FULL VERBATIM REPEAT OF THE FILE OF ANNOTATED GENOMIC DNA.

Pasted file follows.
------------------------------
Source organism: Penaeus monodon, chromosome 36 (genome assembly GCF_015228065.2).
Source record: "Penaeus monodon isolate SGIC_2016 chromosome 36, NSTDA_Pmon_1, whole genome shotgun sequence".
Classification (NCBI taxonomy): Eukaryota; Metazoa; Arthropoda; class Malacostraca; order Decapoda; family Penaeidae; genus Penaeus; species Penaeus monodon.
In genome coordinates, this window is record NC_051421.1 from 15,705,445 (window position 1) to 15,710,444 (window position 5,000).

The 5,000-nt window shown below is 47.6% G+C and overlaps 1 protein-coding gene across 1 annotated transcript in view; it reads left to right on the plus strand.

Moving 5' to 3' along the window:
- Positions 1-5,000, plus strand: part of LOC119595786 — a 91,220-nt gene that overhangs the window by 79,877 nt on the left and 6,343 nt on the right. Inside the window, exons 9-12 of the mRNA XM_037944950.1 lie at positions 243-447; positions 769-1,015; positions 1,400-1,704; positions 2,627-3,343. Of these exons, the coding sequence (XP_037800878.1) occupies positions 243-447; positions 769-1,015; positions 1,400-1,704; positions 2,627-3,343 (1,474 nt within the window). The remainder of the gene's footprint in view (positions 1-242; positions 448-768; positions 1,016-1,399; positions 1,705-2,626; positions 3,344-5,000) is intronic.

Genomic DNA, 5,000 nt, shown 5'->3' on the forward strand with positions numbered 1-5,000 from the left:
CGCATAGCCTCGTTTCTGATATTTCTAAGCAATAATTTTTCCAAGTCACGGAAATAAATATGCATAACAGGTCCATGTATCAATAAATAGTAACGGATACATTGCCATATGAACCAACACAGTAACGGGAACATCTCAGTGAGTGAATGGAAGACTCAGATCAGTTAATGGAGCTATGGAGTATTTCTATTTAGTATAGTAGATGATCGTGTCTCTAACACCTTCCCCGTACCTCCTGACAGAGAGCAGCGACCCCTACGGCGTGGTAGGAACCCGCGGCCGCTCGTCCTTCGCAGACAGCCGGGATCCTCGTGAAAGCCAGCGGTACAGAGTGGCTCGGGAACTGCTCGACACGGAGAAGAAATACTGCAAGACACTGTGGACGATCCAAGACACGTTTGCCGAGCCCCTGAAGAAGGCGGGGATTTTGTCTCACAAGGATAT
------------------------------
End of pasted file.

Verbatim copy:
Source organism: Penaeus monodon, chromosome 36 (genome assembly GCF_015228065.2).
Source record: "Penaeus monodon isolate SGIC_2016 chromosome 36, NSTDA_Pmon_1, whole genome shotgun sequence".
Classification (NCBI taxonomy): Eukaryota; Metazoa; Arthropoda; class Malacostraca; order Decapoda; family Penaeidae; genus Penaeus; species Penaeus monodon.
In genome coordinates, this window is record NC_051421.1 from 15,705,445 (window position 1) to 15,710,444 (window position 5,000).

The 5,000-nt window shown below is 47.6% G+C and overlaps 1 protein-coding gene across 1 annotated transcript in view; it reads left to right on the plus strand.

Moving 5' to 3' along the window:
- Positions 1-5,000, plus strand: part of LOC119595786 — a 91,220-nt gene that overhangs the window by 79,877 nt on the left and 6,343 nt on the right. Inside the window, exons 9-12 of the mRNA XM_037944950.1 lie at positions 243-447; positions 769-1,015; positions 1,400-1,704; positions 2,627-3,343. Of these exons, the coding sequence (XP_037800878.1) occupies positions 243-447; positions 769-1,015; positions 1,400-1,704; positions 2,627-3,343 (1,474 nt within the window). The remainder of the gene's footprint in view (positions 1-242; positions 448-768; positions 1,016-1,399; positions 1,705-2,626; positions 3,344-5,000) is intronic.

Genomic DNA, 5,000 nt, shown 5'->3' on the forward strand with positions numbered 1-5,000 from the left:
CGCATAGCCTCGTTTCTGATATTTCTAAGCAATAATTTTTCCAAGTCACGGAAATAAATATGCATAACAGGTCCATGTATCAATAAATAGTAACGGATACATTGCCATATGAACCAACACAGTAACGGGAACATCTCAGTGAGTGAATGGAAGACTCAGATCAGTTAATGGAGCTATGGAGTATTTCTATTTAGTATAGTAGATGATCGTGTCTCTAACACCTTCCCCGTACCTCCTGACAGAGAGCAGCGACCCCTACGGCGTGGTAGGAACCCGCGGCCGCTCGTCCTTCGCAGACAGCCGGGATCCTCGTGAAAGCCAGCGGTACAGAGTGGCTCGGGAACTGCTCGACACGGAGAAGAAATACTGCAAGACACTGTGGACGATCCAAGACACGTTTGCCGAGCCCCTGAAGAAGGCGGGGATTTTGTCTCACAAGGATAT